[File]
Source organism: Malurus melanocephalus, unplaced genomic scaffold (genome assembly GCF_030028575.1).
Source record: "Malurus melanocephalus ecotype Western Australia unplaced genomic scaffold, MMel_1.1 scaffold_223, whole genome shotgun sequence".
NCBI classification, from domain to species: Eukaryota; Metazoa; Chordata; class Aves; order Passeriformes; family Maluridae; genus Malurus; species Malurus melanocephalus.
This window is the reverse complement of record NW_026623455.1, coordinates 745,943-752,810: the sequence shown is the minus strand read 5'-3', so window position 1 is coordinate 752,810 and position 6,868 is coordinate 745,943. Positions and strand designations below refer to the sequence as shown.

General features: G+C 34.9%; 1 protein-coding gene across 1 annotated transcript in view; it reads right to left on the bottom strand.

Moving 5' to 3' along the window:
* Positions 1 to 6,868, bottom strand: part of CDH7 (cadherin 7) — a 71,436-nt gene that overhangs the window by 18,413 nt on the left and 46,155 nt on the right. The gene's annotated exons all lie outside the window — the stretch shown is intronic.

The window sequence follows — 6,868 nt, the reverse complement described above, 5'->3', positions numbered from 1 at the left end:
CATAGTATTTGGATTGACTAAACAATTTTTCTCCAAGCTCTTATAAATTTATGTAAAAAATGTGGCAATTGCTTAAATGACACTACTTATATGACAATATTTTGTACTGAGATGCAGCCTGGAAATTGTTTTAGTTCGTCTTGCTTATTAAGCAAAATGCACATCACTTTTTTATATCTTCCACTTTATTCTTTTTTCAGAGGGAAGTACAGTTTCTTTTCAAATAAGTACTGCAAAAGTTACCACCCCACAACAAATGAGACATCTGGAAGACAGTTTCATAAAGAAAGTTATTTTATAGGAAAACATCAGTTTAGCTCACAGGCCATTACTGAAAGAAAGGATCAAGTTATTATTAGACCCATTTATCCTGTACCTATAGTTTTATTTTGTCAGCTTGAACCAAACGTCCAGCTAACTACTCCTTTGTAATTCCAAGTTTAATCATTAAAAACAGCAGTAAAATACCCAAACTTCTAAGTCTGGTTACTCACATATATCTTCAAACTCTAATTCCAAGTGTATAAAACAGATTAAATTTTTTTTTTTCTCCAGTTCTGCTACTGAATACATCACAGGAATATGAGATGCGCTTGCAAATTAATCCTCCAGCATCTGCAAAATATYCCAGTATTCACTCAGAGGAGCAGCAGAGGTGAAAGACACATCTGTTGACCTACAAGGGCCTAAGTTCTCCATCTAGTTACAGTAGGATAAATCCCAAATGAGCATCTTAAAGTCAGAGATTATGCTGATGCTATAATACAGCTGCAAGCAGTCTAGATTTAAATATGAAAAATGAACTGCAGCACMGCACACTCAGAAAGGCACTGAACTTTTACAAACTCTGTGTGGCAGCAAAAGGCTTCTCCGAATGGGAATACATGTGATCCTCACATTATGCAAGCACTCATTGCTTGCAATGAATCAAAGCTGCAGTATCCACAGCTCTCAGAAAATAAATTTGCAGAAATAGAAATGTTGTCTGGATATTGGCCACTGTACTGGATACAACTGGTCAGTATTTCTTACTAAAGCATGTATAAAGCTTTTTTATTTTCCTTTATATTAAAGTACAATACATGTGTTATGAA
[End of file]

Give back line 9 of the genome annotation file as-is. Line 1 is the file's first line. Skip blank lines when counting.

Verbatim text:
CATAGTATTTGGATTGACTAAACAATTTTTCTCCAAGCTCTTATAAATTTATGTAAAAAATGTGGCAATTGCTTAAATGACACTACTTATATGACAATATTTTGTACTGAGATGCAGCCTGGAAATTGTTTTAGTTCGTCTTGCTTATTAAGCAAAATGCACATCACTTTTTTATATCTTCCACTTTATTCTTTTTTCAGAGGGAAGTACAGTTTCTTTTCAAATAAGTACTGCAAAAGTTACCACCCCACAACAAATGAGACATCTGGAAGACAGTTTCATAAAGAAAGTTATTTTATAGGAAAACATCAGTTTAGCTCACAGGCCATTACTGAAAGAAAGGATCAAGTTATTATTAGACCCATTTATCCTGTACCTATAGTTTTATTTTGTCAGCTTGAACCAAACGTCCAGCTAACTACTCCTTTGTAATTCCAAGTTTAATCATTAAAAACAGCAGTAAAATACCCAAACTTCTAAGTCTGGTTACTCACATATATCTTCAAACTCTAATTCCAAGTGTATAAAACAGATTAAATTTTTTTTTTTCTCCAGTTCTGCTACTGAATACATCACAGGAATATGAGATGCGCTTGCAAATTAATCCTCCAGCATCTGCAAAATATYCCAGTATTCACTCAGAGGAGCAGCAGAGGTGAAAGACACATCTGTTGACCTACAAGGGCCTAAGTTCTCCATCTAGTTACAGTAGGATAAATCCCAAATGAGCATCTTAAAGTCAGAGATTATGCTGATGCTATAATACAGCTGCAAGCAGTCTAGATTTAAATATGAAAAATGAACTGCAGCACMGCACACTCAGAAAGGCACTGAACTTTTACAAACTCTGTGTGGCAGCAAAAGGCTTCTCCGAATGGGAATACATGTGATCCTCACATTATGCAAGCACTCATTGCTTGCAATGAATCAAAGCTGCAGTATCCACAGCTCTCAGAAAATAAATTTGCAGAAATAGAAATGTTGTCTGGATATTGGCCACTGTACTGGATACAACTGGTCAGTATTTCTTACTAAAGCATGTATAAAGCTTTTTTATTTTCCTTTATATTAAAGTACAATACATGTGTTATGAA